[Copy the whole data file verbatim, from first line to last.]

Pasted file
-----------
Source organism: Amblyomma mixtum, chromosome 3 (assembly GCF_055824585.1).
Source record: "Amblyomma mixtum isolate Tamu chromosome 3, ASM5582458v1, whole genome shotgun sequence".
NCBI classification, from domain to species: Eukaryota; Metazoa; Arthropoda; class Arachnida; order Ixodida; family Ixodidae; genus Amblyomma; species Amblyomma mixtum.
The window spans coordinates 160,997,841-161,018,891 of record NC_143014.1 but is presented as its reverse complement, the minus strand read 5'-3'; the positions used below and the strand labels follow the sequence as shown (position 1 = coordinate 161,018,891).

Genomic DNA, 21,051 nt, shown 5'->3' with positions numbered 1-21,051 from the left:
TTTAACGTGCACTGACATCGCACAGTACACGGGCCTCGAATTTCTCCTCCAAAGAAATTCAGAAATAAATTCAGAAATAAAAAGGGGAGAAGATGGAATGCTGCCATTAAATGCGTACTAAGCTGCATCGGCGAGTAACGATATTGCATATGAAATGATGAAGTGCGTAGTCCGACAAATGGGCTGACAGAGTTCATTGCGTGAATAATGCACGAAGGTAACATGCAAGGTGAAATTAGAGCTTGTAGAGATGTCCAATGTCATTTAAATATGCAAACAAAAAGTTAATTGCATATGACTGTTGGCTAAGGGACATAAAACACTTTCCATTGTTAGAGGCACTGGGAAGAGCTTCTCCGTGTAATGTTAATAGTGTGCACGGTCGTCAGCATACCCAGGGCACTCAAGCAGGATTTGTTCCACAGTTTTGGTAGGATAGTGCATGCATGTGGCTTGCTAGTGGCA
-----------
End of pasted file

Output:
Source organism: Amblyomma mixtum, chromosome 3 (assembly GCF_055824585.1).
Source record: "Amblyomma mixtum isolate Tamu chromosome 3, ASM5582458v1, whole genome shotgun sequence".
NCBI classification, from domain to species: Eukaryota; Metazoa; Arthropoda; class Arachnida; order Ixodida; family Ixodidae; genus Amblyomma; species Amblyomma mixtum.
The window spans coordinates 160,997,841-161,018,891 of record NC_143014.1 but is presented as its reverse complement, the minus strand read 5'-3'; the positions used below and the strand labels follow the sequence as shown (position 1 = coordinate 161,018,891).

Genomic DNA, 21,051 nt, shown 5'->3' with positions numbered 1-21,051 from the left:
TTTAACGTGCACTGACATCGCACAGTACACGGGCCTCGAATTTCTCCTCCAAAGAAATTCAGAAATAAATTCAGAAATAAAAAGGGGAGAAGATGGAATGCTGCCATTAAATGCGTACTAAGCTGCATCGGCGAGTAACGATATTGCATATGAAATGATGAAGTGCGTAGTCCGACAAATGGGCTGACAGAGTTCATTGCGTGAATAATGCACGAAGGTAACATGCAAGGTGAAATTAGAGCTTGTAGAGATGTCCAATGTCATTTAAATATGCAAACAAAAAGTTAATTGCATATGACTGTTGGCTAAGGGACATAAAACACTTTCCATTGTTAGAGGCACTGGGAAGAGCTTCTCCGTGTAATGTTAATAGTGTGCACGGTCGTCAGCATACCCAGGGCACTCAAGCAGGATTTGTTCCACAGTTTTGGTAGGATAGTGCATGCATGTGGCTTGCTAGTGGCA